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Mesh replacement for THREE.Line

Instead of using GL_LINE, it uses a strip of triangles billboarded. Some examples:

Demo Graph Spinner SVG Shape Shape

  • Demo: play with the different settings of materials
  • Graph: example of using MeshLine to plot graphs
  • Spinner: example of dynamic MeshLine with texture
  • SVG: example of MeshLine rendering SVG Paths
  • Shape: example of MeshLine created from a mesh
  • Birds: example of MeshLine.advance() by @caramelcode (Jared Sprague) and @mwcz (Michael Clayton)

How to use

  • Include script
  • Create an array of 3D coordinates
  • Create a MeshLine and assign the points
  • Create a MeshLineMaterial
  • Use MeshLine and MeshLineMaterial to create a THREE.Mesh

Include the script

Include script after THREE is included

<script src="THREE.MeshLine.js"></script>

or use npm to install it

npm i three.meshline

and include it in your code (don't forget to require three.js)

const THREE = require('three');
const MeshLine = require('three.meshline').MeshLine;
const MeshLineMaterial = require('three.meshline').MeshLineMaterial;
const MeshLineRaycast = require('three.meshline').MeshLineRaycast;


import * as THREE from 'three';
import { MeshLine, MeshLineMaterial, MeshLineRaycast } from 'three.meshline';
Create an array of 3D coordinates

First, create the list of numbers that will define the 3D points for the line.

const points = [];
for (let j = 0; j < Math.PI; j += (2 * Math.PI) / 100) {
  points.push(Math.cos(j), Math.sin(j), 0);

MeshLine also accepts a BufferGeometry looking up the vertices in it.

const points = [];
for (let j = 0; j < Math.PI; j += 2 * Math.PI / 100) {
  points.push(new THREE.Vector3(Math.cos(j), Math.sin(j), 0));
const geometry = new THREE.BufferGeometry().setFromPoints(points);
const line = new MeshLine();
Create a MeshLine and assign the points

Once you have that, you can create a new MeshLine, and call .setPoints() passing the list of points.

const line = new MeshLine();

Note: .setPoints accepts a second parameter, which is a function to define the width in each point along the line. By default that value is 1, making the line width 1 * lineWidth in the material.

// p is a decimal percentage of the number of points
// ie. point 200 of 250 points, p = 0.8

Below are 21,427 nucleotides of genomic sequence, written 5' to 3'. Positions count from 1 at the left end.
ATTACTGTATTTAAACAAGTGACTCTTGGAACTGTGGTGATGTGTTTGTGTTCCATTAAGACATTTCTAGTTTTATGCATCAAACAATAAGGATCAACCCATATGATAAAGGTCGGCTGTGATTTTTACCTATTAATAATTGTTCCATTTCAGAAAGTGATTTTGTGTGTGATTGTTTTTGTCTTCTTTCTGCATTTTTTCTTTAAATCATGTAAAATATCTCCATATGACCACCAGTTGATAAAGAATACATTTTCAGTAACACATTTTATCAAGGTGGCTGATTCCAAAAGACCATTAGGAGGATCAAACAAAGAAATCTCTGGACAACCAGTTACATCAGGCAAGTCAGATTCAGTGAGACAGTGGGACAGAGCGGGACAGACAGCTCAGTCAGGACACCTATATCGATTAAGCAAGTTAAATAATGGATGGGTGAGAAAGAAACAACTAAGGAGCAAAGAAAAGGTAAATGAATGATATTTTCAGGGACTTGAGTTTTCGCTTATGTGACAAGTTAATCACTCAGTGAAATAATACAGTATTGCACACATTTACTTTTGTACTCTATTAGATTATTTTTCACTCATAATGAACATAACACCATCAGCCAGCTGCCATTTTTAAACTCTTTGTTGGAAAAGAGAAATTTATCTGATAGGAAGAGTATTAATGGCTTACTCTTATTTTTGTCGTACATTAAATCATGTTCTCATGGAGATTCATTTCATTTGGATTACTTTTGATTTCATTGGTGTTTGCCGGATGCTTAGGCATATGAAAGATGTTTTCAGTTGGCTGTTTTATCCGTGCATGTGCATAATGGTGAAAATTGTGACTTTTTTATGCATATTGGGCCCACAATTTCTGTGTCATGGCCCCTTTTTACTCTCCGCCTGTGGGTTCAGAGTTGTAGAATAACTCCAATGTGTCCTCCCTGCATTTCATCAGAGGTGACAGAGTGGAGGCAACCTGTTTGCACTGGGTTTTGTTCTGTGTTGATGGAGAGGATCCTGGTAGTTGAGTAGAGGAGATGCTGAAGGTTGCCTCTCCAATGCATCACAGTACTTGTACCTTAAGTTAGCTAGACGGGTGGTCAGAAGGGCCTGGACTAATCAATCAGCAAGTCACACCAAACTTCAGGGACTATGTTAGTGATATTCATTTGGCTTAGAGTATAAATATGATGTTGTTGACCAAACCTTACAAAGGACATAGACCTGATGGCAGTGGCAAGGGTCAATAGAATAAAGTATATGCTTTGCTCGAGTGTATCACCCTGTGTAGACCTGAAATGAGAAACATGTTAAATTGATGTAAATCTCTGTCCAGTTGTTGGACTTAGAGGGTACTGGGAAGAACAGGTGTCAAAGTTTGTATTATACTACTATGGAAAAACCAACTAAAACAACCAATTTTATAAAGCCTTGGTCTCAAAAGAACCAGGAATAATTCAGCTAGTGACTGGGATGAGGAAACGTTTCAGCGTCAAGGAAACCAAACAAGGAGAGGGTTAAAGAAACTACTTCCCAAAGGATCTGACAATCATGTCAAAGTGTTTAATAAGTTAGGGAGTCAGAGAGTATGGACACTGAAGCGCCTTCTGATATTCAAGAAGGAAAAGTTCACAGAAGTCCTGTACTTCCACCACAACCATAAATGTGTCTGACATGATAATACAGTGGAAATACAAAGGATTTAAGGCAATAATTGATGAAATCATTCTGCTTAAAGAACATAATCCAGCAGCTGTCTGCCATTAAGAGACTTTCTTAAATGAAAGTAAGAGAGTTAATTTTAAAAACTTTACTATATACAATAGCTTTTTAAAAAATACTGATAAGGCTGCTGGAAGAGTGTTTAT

line.setPoints(geometry, p => 2); // makes width 2 * lineWidth
line.setPoints(geometry, p => 1 - p); // makes width taper
line.setPoints(geometry, p => 2 + Math.sin(50 * p)); // makes width sinusoidal
Create a MeshLineMaterial

A MeshLine needs a MeshLineMaterial:

const material = new MeshLineMaterial(OPTIONS);

By default it's a white material of width 1 unit.

MeshLineMaterial has several attributes to control the appereance of the MeshLine:

  • map - a THREE.Texture to paint along the line (requires useMap set to true)
  • useMap - tells the material to use map (0 - solid color, 1 use texture)
  • alphaMap - a THREE.Texture to use as alpha along the line (requires useAlphaMap set to true)
  • useAlphaMap - tells the material to use alphaMap (0 - no alpha, 1 modulate alpha)
  • repeat - THREE.Vector2 to define the texture tiling (applies to map and alphaMap - MIGHT CHANGE IN THE FUTURE)
  • color - THREE.Color to paint the line width, or tint the texture with
  • opacity - alpha value from 0 to 1 (requires transparent set to true)
  • alphaTest - cutoff value from 0 to 1
  • dashArray - the length and space between dashes. (0 - no dash)
  • dashOffset - defines the location where the dash will begin. Ideal to animate the line.
  • dashRatio - defines the ratio between that is visible or not (0 - more visible, 1 - more invisible).
  • resolution - THREE.Vector2 specifying the canvas size (REQUIRED)
  • sizeAttenuation - makes the line width constant regardless distance (1 unit is 1px on screen) (0 - attenuate, 1 - don't attenuate)
  • lineWidth - float defining width (if sizeAttenuation is true, it's world units; else is screen pixels)

If you're rendering transparent lines or using a texture with alpha map, you should set depthTest to false, transparent to true and blending to an appropriate blending mode, or use alphaTest.

Use MeshLine and MeshLineMaterial to create a THREE.Mesh

Finally, we create a mesh and add it to the scene:

const mesh = new THREE.Mesh(line, material);

You can optionally add raycast support with the following.

mesh.raycast = MeshLineRaycast;

Declarative use

THREE.meshline can be used declaritively. This is how it would look like in react-three-fiber. You can try it live here.

import { extend, Canvas } from 'react-three-fiber'
import { MeshLine, MeshLineMaterial, MeshLineRaycast } from 'three.meshline'

extend({ MeshLine, MeshLineMaterial })

function Line({ points, width, color }) {
  return (
      <mesh raycast={MeshLineRaycast}>
        <meshLine attach="geometry" points={points} />

Dynamic line widths can be set along each point using the widthCallback prop.

<meshLine attach='geometry' points={points} widthCallback={pointWidth => pointWidth * Math.random()} />


  • Better miters
  • Proper sizes


Tested successfully on

  • Chrome OSX, Windows, Android
  • Firefox OSX, Windows, Anroid
  • Safari OSX, iOS
  • Internet Explorer 11 (SVG and Shape demo won't work because they use Promises)
  • Opera OSX, Windows



MIT licensed

Copyright (C) 2015-2016 Jaume Sanchez Elias,